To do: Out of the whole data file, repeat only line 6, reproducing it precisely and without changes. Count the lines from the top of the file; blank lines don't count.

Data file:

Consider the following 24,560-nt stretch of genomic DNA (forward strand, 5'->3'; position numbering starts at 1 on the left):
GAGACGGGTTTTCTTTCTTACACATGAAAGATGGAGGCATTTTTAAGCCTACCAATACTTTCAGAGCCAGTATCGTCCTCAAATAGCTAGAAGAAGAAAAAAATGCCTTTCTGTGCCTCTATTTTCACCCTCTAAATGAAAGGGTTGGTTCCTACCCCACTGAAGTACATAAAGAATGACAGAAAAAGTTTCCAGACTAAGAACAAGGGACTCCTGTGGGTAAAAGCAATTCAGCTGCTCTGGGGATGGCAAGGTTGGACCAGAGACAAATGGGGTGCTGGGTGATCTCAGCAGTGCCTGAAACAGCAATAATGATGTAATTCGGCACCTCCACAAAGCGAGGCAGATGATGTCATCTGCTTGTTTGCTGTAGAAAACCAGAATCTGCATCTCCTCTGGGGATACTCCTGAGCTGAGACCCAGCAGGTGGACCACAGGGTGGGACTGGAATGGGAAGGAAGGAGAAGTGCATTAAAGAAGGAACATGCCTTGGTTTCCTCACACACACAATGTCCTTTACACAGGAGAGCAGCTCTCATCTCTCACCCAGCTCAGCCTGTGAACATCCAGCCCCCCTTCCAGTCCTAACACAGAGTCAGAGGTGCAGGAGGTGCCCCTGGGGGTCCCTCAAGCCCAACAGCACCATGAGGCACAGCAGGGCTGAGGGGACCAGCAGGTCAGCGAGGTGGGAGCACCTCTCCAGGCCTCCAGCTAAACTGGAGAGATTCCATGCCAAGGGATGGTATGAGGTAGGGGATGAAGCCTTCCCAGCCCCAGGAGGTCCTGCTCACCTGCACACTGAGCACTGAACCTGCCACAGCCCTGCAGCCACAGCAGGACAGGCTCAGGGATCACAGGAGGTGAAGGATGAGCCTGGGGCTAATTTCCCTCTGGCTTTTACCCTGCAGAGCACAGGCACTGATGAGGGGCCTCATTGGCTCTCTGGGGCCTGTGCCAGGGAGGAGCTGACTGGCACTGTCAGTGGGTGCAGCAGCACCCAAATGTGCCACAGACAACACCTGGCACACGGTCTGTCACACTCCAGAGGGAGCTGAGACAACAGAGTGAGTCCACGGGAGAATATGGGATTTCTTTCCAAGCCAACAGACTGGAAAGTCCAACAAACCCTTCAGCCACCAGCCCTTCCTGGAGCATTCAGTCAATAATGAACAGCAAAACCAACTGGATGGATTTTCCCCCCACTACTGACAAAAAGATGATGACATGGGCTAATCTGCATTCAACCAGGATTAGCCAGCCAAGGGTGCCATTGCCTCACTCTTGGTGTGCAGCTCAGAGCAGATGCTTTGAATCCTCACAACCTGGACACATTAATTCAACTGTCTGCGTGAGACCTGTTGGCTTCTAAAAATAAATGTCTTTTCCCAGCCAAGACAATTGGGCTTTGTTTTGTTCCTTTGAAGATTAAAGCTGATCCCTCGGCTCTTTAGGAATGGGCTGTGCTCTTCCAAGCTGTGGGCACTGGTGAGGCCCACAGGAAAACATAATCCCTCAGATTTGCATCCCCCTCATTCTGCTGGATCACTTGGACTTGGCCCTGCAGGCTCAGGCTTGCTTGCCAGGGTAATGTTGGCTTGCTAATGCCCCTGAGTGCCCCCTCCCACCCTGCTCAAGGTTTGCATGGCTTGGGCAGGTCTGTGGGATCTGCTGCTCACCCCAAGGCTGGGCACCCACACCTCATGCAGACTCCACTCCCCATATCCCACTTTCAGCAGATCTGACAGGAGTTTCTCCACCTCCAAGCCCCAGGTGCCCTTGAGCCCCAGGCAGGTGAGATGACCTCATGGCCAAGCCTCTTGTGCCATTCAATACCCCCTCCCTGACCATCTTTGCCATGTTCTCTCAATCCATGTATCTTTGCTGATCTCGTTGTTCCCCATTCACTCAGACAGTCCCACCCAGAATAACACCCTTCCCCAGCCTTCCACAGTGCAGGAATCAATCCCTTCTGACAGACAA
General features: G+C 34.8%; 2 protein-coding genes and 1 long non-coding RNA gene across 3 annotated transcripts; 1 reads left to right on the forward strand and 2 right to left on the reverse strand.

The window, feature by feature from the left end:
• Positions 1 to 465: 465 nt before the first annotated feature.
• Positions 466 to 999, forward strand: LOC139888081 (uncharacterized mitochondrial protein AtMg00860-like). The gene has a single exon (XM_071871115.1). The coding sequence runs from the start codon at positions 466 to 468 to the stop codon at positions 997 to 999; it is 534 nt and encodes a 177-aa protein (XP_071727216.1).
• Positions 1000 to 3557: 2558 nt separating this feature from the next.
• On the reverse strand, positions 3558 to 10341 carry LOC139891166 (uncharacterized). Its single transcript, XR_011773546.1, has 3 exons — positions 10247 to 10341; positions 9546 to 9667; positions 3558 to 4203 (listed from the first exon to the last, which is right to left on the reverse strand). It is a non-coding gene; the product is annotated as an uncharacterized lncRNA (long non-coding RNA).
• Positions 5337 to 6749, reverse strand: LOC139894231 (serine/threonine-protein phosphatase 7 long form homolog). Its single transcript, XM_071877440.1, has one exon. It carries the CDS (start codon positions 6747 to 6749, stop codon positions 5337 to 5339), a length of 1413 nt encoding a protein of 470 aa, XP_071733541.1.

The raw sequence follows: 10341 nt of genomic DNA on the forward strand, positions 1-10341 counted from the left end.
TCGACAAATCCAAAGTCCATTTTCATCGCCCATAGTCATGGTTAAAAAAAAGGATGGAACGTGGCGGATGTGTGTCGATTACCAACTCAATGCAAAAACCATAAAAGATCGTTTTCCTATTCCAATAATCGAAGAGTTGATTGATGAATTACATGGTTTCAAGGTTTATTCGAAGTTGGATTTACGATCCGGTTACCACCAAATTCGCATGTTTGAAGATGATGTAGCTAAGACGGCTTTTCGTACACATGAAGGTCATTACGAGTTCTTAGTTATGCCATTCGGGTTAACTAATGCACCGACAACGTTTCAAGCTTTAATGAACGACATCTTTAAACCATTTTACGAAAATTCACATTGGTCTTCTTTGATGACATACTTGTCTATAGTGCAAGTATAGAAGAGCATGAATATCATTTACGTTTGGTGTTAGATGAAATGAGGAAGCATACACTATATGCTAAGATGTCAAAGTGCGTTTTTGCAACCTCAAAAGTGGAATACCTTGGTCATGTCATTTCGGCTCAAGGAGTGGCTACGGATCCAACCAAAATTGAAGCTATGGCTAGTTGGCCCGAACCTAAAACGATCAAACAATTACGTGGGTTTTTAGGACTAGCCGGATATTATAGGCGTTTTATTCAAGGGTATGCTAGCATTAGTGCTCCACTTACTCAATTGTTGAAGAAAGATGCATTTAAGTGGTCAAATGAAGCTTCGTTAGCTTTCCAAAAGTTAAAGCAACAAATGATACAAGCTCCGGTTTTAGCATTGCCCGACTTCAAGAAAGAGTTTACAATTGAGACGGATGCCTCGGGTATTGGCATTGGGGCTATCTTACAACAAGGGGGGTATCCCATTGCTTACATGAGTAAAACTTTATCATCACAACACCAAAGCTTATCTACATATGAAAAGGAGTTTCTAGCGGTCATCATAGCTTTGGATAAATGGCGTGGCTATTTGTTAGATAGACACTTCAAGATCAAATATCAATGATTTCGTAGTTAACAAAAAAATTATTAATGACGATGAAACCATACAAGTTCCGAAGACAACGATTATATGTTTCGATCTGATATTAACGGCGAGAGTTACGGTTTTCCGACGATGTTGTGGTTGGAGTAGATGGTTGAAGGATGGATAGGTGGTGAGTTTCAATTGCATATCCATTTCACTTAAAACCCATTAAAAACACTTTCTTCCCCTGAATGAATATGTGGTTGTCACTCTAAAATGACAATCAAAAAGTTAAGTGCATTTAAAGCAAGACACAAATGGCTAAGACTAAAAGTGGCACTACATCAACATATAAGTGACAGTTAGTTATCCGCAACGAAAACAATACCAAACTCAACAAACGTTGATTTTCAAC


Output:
• Positions 466 to 999, forward strand: LOC139888081 (uncharacterized mitochondrial protein AtMg00860-like). The gene has a single exon (XM_071871115.1). The coding sequence runs from the start codon at positions 466 to 468 to the stop codon at positions 997 to 999; it is 534 nt and encodes a 177-aa protein (XP_071727216.1).